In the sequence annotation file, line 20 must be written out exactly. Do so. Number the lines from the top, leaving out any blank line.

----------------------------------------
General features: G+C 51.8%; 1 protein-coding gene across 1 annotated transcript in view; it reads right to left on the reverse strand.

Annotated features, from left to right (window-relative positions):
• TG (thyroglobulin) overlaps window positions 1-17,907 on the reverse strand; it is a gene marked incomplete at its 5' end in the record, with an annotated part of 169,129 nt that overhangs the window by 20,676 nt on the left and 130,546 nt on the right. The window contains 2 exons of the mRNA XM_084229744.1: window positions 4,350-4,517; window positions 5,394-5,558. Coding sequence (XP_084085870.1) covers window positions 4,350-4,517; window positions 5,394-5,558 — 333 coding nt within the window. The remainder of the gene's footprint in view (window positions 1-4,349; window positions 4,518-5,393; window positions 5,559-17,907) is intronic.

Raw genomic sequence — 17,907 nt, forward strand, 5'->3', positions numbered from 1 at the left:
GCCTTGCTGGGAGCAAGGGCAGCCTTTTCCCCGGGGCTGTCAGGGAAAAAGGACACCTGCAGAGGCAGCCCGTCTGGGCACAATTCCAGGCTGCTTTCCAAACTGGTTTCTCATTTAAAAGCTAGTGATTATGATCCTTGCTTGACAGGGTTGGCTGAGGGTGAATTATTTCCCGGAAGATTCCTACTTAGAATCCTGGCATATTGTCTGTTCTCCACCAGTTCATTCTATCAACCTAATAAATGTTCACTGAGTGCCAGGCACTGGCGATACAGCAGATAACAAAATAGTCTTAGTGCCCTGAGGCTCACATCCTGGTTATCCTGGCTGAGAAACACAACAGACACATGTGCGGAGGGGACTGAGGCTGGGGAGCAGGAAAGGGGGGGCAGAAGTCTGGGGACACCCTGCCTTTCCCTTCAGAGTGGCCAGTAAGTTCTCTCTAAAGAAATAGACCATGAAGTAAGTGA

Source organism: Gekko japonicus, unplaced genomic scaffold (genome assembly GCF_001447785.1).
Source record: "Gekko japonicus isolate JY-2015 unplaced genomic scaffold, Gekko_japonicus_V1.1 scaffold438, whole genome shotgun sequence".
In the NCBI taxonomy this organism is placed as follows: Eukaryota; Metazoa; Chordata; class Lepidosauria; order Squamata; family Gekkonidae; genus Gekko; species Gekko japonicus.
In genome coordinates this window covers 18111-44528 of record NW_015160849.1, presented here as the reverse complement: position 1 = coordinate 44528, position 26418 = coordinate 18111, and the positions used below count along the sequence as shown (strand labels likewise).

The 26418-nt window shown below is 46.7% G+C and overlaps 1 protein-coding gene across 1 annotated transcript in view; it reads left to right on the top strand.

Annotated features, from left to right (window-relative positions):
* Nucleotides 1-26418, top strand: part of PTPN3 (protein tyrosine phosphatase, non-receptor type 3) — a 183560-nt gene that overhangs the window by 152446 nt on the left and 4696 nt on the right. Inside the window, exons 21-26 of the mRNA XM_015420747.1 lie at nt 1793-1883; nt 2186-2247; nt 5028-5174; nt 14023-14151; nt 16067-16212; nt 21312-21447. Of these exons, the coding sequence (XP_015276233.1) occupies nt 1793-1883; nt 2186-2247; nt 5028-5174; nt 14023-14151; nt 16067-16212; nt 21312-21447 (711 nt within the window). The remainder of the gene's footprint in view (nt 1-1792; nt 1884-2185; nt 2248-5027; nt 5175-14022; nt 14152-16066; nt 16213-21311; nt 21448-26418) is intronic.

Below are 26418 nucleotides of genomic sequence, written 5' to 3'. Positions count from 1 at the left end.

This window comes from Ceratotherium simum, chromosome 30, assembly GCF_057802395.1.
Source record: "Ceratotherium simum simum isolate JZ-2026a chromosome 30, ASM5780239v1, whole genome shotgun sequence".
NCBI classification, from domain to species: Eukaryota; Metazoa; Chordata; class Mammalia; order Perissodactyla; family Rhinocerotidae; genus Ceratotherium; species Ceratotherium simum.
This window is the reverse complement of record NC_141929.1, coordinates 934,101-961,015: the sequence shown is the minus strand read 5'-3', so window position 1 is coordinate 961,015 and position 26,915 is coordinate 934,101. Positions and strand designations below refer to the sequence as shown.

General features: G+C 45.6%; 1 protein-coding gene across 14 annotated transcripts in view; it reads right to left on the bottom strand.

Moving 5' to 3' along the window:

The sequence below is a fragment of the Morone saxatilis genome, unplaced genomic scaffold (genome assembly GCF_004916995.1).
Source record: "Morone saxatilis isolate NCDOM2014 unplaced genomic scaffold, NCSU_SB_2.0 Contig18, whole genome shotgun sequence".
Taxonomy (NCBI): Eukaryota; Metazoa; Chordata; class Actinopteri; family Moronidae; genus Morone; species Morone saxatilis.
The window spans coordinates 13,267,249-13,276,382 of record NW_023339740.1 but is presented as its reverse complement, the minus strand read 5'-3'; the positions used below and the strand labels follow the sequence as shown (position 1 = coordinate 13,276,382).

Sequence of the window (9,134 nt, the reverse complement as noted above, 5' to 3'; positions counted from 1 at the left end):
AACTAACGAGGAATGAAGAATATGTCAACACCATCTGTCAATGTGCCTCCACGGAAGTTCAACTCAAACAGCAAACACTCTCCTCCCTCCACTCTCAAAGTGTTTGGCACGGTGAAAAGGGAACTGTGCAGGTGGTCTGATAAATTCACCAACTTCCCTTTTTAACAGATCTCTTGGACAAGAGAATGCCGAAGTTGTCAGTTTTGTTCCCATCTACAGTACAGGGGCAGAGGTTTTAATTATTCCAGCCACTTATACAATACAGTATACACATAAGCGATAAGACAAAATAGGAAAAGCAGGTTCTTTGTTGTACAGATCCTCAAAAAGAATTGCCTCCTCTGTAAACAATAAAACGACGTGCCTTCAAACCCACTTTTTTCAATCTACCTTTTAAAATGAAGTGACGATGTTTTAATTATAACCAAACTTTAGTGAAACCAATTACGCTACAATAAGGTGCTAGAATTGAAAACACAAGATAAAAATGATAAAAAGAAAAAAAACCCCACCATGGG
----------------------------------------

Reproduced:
The sequence below is a fragment of the Morone saxatilis genome, unplaced genomic scaffold (genome assembly GCF_004916995.1).